Satin Island reviewed by Brendan C. Byrne
Several reviews of Tom McCarthy‘s fourth novel Satin Island pull-quote the early parenthetical, ‘events! If you want those, you’d best stop reading now’ while neglecting the fact that, actually, quite a lot happens in the book. Its anthropologist-narrator, U., works for a company he’s legally bound to only refer to as the Company (its logo a ‘giant, crumbling tower’), much as the narrator of McCarthy’s breakout novel Remainder is legally prevented from speaking about an inciting accident. The Company has just won a contract called the Koob-Sassen Project, which is never described but permeates all of contemporary existence. U.’s position as ‘in-house ethnographer’ consists mostly of ‘feeding vanguard theory, almost always from the left side of the spectrum, back into the corporate machine.’ (It’s no accident that Satin Island shares its initials with the Situationist International.) As opposed to the recent fiction of William Gibson, where the vanguard is the corporation and theory is just a hangover from ’68, McCarthy doesn’t cast the Company as some kind of transcendent novum. Instead, as with Remainder, the sublime is closest in immanence, and U. spends most of the novel sitting and staring at screens, walls, or people repeatedly performing the same actions, letting his thoughts trickle over such subjects as oil spills, his hero Lévi-Strauss, and a global conspiracy to murder parachutists. These meandering spells are the action which takes place on page, while off it Koob-Sassen slowly tendrils into the lives of everyone on the planet, U. shifts from catastrophic professional failure to glittering success, and a great deal of parachutists die. Quite a bit, in fact, happens, it’s just that the action on the page rarely meets the action off it.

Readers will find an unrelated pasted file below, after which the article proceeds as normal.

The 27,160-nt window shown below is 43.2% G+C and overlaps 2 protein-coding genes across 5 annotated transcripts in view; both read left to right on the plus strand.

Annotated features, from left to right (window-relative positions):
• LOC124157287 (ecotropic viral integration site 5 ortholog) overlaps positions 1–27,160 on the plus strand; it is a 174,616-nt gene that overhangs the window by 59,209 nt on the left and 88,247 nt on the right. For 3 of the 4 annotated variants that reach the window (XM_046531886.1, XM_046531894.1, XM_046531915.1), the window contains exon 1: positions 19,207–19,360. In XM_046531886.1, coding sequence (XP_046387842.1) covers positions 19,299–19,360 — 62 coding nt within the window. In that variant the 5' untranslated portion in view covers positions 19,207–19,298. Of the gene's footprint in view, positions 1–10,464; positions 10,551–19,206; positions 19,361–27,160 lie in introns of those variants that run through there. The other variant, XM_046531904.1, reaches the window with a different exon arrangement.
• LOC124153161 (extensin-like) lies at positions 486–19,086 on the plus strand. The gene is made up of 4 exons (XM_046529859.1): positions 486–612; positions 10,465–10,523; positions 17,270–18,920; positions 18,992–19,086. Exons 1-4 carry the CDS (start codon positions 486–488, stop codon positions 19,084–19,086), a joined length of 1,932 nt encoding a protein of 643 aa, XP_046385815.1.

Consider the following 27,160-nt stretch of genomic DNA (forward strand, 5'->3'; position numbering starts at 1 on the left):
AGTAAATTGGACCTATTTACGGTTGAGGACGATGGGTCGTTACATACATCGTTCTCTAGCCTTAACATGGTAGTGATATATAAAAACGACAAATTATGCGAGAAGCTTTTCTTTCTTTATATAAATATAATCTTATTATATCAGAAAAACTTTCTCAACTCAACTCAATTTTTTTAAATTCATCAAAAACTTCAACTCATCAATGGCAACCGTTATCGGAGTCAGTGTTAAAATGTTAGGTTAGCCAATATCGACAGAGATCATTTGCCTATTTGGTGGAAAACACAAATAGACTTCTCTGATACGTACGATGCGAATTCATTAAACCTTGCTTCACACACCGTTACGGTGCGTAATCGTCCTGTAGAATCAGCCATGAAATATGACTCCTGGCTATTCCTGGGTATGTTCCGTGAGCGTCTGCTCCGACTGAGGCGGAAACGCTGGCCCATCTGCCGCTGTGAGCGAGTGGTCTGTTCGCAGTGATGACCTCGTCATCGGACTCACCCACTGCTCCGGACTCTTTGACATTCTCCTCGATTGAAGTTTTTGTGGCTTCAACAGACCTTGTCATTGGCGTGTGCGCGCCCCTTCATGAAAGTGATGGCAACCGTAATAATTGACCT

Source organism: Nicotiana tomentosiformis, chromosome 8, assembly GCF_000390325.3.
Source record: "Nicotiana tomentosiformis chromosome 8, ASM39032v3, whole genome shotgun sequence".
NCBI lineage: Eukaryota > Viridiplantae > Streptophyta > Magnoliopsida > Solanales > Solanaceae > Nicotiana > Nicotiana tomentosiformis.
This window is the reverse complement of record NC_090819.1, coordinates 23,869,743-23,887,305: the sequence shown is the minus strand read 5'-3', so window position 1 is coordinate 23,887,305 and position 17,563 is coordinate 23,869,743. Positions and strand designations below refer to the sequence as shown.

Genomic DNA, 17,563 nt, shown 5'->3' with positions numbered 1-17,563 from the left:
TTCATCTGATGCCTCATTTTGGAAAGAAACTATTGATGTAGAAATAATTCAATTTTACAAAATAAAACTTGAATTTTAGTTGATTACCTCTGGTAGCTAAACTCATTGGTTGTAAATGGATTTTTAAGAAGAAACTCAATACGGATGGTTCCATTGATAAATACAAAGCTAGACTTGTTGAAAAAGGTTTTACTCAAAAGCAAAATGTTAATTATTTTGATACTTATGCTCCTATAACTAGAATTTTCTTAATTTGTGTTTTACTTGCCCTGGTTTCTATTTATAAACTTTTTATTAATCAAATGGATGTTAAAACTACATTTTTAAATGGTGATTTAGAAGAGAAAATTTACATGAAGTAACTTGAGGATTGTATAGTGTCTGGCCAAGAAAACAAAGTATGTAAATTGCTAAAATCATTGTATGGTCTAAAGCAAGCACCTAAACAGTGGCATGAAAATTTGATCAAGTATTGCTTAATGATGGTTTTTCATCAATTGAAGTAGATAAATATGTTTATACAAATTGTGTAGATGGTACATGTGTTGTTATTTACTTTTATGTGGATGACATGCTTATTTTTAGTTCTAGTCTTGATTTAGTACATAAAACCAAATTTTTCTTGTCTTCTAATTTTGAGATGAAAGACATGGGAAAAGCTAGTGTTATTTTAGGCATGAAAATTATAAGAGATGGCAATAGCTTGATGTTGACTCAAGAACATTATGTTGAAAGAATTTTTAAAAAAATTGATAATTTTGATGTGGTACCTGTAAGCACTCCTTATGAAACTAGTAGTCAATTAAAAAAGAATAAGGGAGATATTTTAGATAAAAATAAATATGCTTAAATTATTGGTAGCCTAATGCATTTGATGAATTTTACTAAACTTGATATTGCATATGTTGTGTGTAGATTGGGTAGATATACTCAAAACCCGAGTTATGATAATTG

Peyman, helmsman of the Company, is a visionary fraud famed for making declarations like ‘any strategy of cultural production…must be to liberate things – objects, situations, systems – into uselessness.’ Peyman is obsessed with networks, stating the Koob-Sassen project will remain, ‘in an everyday sense, to members of the general populace, invisible…It was a feat, rather, of what he called network architecture.’ In a relatively recent blogpost, Alexander Galloway declares, with Schrödinger’s tongue in cheek, ‘postmodernism is definitively over! We have a new grand récit. As metanarrative, the network will guide us into a new Dark Age.’ Galloway’s specific object of interest is the notion that the best way to respond to networks is more networks. This is the ideology imposed on U., who compiles dossiers on such disparate subjects as ”personalization’ trends for hand-held gadgets, the rhetoric and diction of scam emails’ and shark attacks, which he hopes will spontaneously assemble themselves into the Great Report Peyman has demanded of him, which will be ‘The First and Last Word on our age.’ U., despite his love of the great structuralist Lévi-Strauss, has no idea how to do this; a running joke features co-workers asking U. how the Great Report is coming and him responding it’s ‘still finding its shape.’ U. feels as if he’s on ‘the case’ but has no idea what it is. ‘The case’ is, of course, the death of postmodernism.
In his short polemic The Future (also released in February) Marc Augé, an ethnographer himself, writes ‘[ritual] is executed with rigorous fidelity to the rite established by the ancestors; at the same time it is focused on the future, and the emotion attached to its celebration is born of the feeling that it has succeeded in bringing something into being, that it has produced a beginning.’ While U.’s taste in ethnography doesn’t run toward Augé’s critiques of supermodernity, one cannot help but ask whether U.’s long bouts of regarding blank spaces isn’t an unconscious attempt at this kind of ritual, an aborted attempt at creating a beginning.
ABOUT THE AUTHOR
Brendan C. Byrne’s criticism appears in Rhizome, and his short fiction has appeared in Flurb. A novella, The Showing of the Instruments, was published in 2010.